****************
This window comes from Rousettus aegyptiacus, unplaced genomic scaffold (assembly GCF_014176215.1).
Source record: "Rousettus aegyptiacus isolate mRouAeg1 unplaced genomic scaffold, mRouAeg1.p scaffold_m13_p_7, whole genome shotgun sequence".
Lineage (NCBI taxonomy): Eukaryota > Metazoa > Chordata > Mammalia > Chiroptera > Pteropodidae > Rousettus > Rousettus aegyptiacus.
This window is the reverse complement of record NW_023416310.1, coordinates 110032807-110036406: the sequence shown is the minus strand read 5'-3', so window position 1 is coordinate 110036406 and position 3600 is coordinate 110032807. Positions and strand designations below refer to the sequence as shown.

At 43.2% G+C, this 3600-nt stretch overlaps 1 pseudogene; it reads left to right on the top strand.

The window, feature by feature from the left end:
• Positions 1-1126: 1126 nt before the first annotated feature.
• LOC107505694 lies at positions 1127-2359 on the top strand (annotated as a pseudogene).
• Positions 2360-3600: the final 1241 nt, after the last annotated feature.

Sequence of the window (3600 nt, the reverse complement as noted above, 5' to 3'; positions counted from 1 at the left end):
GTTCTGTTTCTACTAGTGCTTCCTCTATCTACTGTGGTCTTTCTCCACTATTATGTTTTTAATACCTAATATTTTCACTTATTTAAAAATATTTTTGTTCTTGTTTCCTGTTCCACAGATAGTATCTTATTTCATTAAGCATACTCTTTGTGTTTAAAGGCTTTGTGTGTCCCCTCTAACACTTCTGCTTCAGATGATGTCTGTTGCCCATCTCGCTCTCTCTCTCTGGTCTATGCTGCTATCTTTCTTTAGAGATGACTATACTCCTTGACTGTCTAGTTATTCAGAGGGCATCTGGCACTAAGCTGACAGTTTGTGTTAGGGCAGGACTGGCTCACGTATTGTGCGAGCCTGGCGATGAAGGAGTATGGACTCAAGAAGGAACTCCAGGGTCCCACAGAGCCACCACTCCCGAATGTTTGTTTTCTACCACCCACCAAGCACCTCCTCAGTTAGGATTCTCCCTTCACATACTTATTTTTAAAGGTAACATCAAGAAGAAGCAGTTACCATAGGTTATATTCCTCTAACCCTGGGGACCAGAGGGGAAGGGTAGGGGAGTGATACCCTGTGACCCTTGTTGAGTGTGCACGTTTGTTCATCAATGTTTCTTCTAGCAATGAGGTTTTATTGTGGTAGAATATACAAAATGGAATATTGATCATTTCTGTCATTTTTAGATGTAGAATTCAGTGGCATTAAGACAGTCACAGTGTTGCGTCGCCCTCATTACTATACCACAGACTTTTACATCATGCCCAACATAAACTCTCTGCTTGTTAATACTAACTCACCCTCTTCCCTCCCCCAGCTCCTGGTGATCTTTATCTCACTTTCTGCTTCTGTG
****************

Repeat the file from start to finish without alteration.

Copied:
This window comes from Rousettus aegyptiacus, unplaced genomic scaffold (assembly GCF_014176215.1).
Source record: "Rousettus aegyptiacus isolate mRouAeg1 unplaced genomic scaffold, mRouAeg1.p scaffold_m13_p_7, whole genome shotgun sequence".
Lineage (NCBI taxonomy): Eukaryota > Metazoa > Chordata > Mammalia > Chiroptera > Pteropodidae > Rousettus > Rousettus aegyptiacus.
This window is the reverse complement of record NW_023416310.1, coordinates 110032807-110036406: the sequence shown is the minus strand read 5'-3', so window position 1 is coordinate 110036406 and position 3600 is coordinate 110032807. Positions and strand designations below refer to the sequence as shown.

At 43.2% G+C, this 3600-nt stretch overlaps 1 pseudogene; it reads left to right on the top strand.

The window, feature by feature from the left end:
• Positions 1-1126: 1126 nt before the first annotated feature.
• LOC107505694 lies at positions 1127-2359 on the top strand (annotated as a pseudogene).
• Positions 2360-3600: the final 1241 nt, after the last annotated feature.

Sequence of the window (3600 nt, the reverse complement as noted above, 5' to 3'; positions counted from 1 at the left end):
GTTCTGTTTCTACTAGTGCTTCCTCTATCTACTGTGGTCTTTCTCCACTATTATGTTTTTAATACCTAATATTTTCACTTATTTAAAAATATTTTTGTTCTTGTTTCCTGTTCCACAGATAGTATCTTATTTCATTAAGCATACTCTTTGTGTTTAAAGGCTTTGTGTGTCCCCTCTAACACTTCTGCTTCAGATGATGTCTGTTGCCCATCTCGCTCTCTCTCTCTGGTCTATGCTGCTATCTTTCTTTAGAGATGACTATACTCCTTGACTGTCTAGTTATTCAGAGGGCATCTGGCACTAAGCTGACAGTTTGTGTTAGGGCAGGACTGGCTCACGTATTGTGCGAGCCTGGCGATGAAGGAGTATGGACTCAAGAAGGAACTCCAGGGTCCCACAGAGCCACCACTCCCGAATGTTTGTTTTCTACCACCCACCAAGCACCTCCTCAGTTAGGATTCTCCCTTCACATACTTATTTTTAAAGGTAACATCAAGAAGAAGCAGTTACCATAGGTTATATTCCTCTAACCCTGGGGACCAGAGGGGAAGGGTAGGGGAGTGATACCCTGTGACCCTTGTTGAGTGTGCACGTTTGTTCATCAATGTTTCTTCTAGCAATGAGGTTTTATTGTGGTAGAATATACAAAATGGAATATTGATCATTTCTGTCATTTTTAGATGTAGAATTCAGTGGCATTAAGACAGTCACAGTGTTGCGTCGCCCTCATTACTATACCACAGACTTTTACATCATGCCCAACATAAACTCTCTGCTTGTTAATACTAACTCACCCTCTTCCCTCCCCCAGCTCCTGGTGATCTTTATCTCACTTTCTGCTTCTGTG